KANE CHRONICLES 2: THE THRONE OF FIRE by Rick Riordan [Review]

The Kane siblings are back and trying to save the world from the dangers of Apophis in The Throne of Fire by Rick Riordan. In the time since their adventures in The Red Pyramid, Sadie and Carter have been working to bring in and train other young magicians like themselves. When Carter suddenly receives a warning of impending doom, the siblings jump into action to look for a way to prevent Apophis’ escape. Their search will take them across the world, evading their enemies from the House of Life and even some gods who are unsure of Carter and Sadie’s intentions. To help save the world the two Kane children must be ready to sacrifice everything, including themselves, to ensure that the wrong person doesn’t take The Throne of Fire.

Overall I really enjoyed The Throne of Fire and can’t wait for the third book in the series, which should come out around May 2012. The real treat with Riordan’s books is how he intertwines the Egyptian mythology to our world and turns it into a fun adventure for all. There is a lot of new information your brain has to assimilate (unless your an Egyptologist), but you never get the sense of information overload. In fact every new god or piece of Egyptian lore you pick up through The Throne of Fire serves a purpose to the story, making it a lot more enjoyable to read through the parts of the book that are more mythology heavy.

I’m still a big fan of Riordan using the two Kane siblings to tell the stories in alternating chapters. It helped move the story along in The Red Pyramid, and in this book we really get a sense of the unique voice of each of the Kane kids. This time around we get to see and understand a little more of Sadie’s life and how she’s handling both turning into a teenager and dealing with her magical powers, which works well since the first book in the series seemed to focus more on Carter. Riordan introduces (and reintroduces in one case) a few new and interesting characters in this book, giving you a better sense of the diversity in the Kane’s magical world.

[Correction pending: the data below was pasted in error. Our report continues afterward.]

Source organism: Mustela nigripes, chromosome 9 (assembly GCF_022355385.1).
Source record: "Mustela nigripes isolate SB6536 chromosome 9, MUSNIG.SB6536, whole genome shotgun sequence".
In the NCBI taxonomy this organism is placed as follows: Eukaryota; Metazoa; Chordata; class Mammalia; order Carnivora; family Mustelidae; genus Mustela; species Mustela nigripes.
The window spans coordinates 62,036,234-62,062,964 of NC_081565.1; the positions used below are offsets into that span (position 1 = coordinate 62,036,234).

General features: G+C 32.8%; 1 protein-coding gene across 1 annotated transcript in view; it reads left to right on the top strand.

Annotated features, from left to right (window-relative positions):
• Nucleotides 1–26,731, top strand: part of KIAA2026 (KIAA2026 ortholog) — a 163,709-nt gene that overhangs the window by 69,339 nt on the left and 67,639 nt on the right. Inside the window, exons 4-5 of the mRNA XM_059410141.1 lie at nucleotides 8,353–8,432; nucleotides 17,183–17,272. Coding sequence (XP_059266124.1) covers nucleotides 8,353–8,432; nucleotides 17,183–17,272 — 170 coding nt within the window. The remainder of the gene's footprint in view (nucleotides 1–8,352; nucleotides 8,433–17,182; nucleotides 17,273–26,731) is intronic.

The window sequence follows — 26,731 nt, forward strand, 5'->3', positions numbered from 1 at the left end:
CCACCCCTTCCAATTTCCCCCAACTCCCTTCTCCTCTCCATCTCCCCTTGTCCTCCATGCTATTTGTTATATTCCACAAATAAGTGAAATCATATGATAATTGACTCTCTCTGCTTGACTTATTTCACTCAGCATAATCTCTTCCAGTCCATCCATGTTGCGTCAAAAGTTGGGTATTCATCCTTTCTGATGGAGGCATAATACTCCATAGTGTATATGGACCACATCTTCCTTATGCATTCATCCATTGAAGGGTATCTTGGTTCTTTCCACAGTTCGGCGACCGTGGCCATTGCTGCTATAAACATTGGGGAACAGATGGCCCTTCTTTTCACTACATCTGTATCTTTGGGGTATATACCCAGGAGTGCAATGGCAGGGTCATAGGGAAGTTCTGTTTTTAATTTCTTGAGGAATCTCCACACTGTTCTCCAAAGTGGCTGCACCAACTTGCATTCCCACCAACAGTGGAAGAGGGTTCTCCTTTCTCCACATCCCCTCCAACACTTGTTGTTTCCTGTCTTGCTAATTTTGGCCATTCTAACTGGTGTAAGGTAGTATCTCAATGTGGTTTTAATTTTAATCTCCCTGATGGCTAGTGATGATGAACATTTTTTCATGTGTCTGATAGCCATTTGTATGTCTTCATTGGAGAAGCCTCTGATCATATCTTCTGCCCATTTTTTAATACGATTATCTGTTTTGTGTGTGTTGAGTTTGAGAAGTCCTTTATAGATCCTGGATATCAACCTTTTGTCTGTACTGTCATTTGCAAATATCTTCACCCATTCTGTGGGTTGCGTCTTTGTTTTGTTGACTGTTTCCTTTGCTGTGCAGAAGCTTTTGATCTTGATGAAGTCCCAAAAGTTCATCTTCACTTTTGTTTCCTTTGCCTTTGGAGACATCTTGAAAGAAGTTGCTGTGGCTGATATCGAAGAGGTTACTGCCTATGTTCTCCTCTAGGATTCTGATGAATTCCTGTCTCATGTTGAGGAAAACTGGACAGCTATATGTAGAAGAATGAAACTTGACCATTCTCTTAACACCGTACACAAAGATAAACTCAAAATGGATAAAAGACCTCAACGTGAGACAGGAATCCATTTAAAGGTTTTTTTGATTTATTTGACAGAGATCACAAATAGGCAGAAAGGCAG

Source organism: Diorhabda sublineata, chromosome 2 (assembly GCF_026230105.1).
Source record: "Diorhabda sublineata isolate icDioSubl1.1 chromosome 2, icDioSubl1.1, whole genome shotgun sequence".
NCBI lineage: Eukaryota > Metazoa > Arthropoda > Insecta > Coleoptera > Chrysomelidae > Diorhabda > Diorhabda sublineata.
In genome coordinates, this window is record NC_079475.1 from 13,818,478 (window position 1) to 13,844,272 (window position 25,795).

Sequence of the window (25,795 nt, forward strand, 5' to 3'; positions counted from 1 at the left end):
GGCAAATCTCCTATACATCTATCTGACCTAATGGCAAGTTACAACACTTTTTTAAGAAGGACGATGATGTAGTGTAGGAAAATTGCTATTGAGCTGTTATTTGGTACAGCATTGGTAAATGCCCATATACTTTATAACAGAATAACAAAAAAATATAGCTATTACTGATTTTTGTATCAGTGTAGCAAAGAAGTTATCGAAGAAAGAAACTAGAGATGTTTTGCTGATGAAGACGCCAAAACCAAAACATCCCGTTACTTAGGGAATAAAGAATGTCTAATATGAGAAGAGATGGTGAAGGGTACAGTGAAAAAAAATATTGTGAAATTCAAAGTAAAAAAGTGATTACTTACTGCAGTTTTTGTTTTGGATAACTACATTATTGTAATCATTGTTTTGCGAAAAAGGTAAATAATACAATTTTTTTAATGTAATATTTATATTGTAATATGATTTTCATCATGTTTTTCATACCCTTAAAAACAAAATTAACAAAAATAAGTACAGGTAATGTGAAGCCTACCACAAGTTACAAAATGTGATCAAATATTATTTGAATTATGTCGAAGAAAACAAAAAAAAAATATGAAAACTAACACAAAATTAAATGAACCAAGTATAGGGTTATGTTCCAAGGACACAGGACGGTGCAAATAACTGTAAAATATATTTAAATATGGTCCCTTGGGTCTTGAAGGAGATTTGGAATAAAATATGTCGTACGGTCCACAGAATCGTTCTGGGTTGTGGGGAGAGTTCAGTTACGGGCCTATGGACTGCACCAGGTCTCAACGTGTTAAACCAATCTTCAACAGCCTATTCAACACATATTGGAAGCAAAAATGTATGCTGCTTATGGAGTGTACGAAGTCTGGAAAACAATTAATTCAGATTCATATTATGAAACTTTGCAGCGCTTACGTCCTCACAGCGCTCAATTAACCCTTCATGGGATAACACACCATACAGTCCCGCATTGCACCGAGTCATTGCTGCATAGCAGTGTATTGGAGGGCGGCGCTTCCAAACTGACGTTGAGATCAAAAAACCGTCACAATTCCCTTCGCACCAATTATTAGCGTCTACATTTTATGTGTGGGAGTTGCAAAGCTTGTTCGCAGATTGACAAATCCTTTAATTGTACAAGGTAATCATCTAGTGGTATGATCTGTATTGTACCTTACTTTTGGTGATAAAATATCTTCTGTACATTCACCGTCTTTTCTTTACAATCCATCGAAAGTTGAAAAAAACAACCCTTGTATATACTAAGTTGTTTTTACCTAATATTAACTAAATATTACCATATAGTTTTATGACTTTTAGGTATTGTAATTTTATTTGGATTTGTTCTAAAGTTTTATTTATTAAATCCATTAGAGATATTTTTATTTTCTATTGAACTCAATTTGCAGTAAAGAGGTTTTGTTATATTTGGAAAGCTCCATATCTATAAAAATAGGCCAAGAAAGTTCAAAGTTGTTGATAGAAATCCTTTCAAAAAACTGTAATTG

If there’s one thing that didn’t seem to work in The Throne of Fire it was the pacing and the action of the last third or so of the book. The action becomes very quick and fast paced, so fast that you don’t really get a moment to digest what happened before the next big moment comes up. Normally that’s not a problem, but add to it the details and information being presented during some of these scenes and there’s little room for retention. When I was reading I found myself doing a lot of stopping and re-reading to make sure I understood what was going on. It doesn’t take away from the great story, just adds some speed bumps to parts that should be as fast moving as the River of Night.

The Throne of Fire is a great read for young readers, especially those who read the Percy Jackson series. Have you read The Throne of Fire? What did you think about it? How does it compare to The Red Pyramid? Please let me know what you think in the comments.

Rating: 4 out of 5 stars | Publisher: Hyperion Book CH | Pages: 464 | Source: Purchased | Buy on Amazon

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